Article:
Stokes’ aster stays evergreen in winter, blooms in June

STOKE’S ASTER

Stokesia laevis or Stokes' aster, a lovely summer bloomer, is a native to the southeast and east of the Mississippi. This cultivar is called Peachey's Pick, named after the lady in whose yard it was found.

The native and many other cultivars of this aster tend to flop everywhere.

Peachey's Pick grows very upright and holds its little blooms up for everyone to see. We also have a cultivar called Blue Danube in the Rainbow Border of the IDEA Garden; so judge for yourself which one is prettiest. Stokesia also comes in white and deep purple and may be found in good nurseries all around.

Look for Peachey's Pick Stokesia behind the fence on the south end of the garden in the bed behind the compost bins. It's growing on the side nearest the rainbow border. You will see it propped up under the holly, which, being too shady, is causing it to flop.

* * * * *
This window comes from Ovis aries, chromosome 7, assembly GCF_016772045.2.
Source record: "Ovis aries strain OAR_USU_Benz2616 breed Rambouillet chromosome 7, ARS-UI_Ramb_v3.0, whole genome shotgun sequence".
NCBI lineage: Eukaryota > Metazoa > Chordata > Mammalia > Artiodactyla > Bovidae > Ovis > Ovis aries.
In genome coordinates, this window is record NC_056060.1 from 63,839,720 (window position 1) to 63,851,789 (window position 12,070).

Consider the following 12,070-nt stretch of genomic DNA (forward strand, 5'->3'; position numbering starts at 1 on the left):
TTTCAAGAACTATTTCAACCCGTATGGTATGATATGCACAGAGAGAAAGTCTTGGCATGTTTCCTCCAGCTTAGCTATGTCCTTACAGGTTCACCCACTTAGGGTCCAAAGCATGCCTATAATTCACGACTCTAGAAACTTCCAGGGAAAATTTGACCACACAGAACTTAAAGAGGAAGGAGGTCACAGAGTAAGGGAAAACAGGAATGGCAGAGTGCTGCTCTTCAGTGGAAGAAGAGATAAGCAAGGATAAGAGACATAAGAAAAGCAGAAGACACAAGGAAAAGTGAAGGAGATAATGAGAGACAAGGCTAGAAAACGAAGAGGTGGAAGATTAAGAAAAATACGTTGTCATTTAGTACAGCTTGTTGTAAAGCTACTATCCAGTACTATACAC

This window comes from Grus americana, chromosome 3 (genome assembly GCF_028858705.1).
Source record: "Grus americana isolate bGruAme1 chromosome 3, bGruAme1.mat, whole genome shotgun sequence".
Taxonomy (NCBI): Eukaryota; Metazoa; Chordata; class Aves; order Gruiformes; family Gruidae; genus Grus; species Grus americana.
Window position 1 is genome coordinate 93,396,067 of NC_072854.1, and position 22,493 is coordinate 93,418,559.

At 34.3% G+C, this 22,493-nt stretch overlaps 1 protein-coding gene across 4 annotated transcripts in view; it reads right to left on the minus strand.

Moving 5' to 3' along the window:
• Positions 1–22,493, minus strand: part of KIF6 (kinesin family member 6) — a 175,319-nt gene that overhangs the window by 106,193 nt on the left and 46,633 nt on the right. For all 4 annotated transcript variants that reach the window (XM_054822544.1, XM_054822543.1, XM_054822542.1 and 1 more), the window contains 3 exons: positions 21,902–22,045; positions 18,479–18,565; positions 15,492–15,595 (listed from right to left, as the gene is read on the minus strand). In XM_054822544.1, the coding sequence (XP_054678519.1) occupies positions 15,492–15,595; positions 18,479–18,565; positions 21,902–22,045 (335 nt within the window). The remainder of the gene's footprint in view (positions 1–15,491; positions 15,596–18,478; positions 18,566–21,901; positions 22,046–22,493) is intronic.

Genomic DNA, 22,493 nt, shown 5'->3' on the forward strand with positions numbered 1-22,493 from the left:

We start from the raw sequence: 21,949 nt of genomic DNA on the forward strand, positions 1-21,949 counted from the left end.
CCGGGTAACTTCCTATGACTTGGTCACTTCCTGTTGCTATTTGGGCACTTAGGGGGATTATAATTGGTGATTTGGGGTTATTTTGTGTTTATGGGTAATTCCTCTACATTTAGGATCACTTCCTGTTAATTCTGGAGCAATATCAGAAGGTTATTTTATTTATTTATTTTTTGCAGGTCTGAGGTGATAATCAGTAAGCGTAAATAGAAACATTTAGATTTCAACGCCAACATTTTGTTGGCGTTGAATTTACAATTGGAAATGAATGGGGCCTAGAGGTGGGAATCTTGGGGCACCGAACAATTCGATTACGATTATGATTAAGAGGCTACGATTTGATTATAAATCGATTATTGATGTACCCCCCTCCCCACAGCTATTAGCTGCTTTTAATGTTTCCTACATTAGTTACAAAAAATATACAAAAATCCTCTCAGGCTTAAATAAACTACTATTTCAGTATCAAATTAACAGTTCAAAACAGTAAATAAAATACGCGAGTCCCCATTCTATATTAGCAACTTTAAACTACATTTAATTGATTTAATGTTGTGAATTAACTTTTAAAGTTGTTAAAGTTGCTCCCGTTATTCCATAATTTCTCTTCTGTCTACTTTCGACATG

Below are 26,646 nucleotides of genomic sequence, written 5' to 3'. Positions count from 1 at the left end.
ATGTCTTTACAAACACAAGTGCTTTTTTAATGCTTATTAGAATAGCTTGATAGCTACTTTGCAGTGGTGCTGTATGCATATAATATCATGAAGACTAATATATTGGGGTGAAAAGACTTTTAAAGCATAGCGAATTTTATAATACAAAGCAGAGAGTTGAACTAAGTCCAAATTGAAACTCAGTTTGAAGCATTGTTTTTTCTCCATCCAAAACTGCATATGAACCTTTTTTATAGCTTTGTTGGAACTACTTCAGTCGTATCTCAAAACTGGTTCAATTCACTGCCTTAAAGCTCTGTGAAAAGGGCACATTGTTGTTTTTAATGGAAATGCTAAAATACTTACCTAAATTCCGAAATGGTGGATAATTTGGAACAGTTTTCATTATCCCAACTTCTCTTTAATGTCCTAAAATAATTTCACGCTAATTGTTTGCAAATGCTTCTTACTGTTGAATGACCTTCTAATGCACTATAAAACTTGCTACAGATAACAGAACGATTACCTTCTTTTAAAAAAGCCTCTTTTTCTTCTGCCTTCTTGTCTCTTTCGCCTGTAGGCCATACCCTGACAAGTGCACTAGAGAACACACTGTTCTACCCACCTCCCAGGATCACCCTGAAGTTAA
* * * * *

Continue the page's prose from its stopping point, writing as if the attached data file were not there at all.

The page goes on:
Plant this plant in full sun and it will grow upright and never need any support. We will have to move ours this fall or winter.

Very perennial, this little plant stays evergreen in winter then quickly grows into a large clump by June when it blooms all month. Butterflies are fond of the lacy blooms. Stokesia is also a long-lived plant. I have had mine for about 12 years. The one in the Rainbow Border is as old as the garden, about 15 years.

Stokesia is often pronounced sto-kee-sia. Stokes was an early botanist for which the flower is named and the plant should be pronounced stokes-ia.

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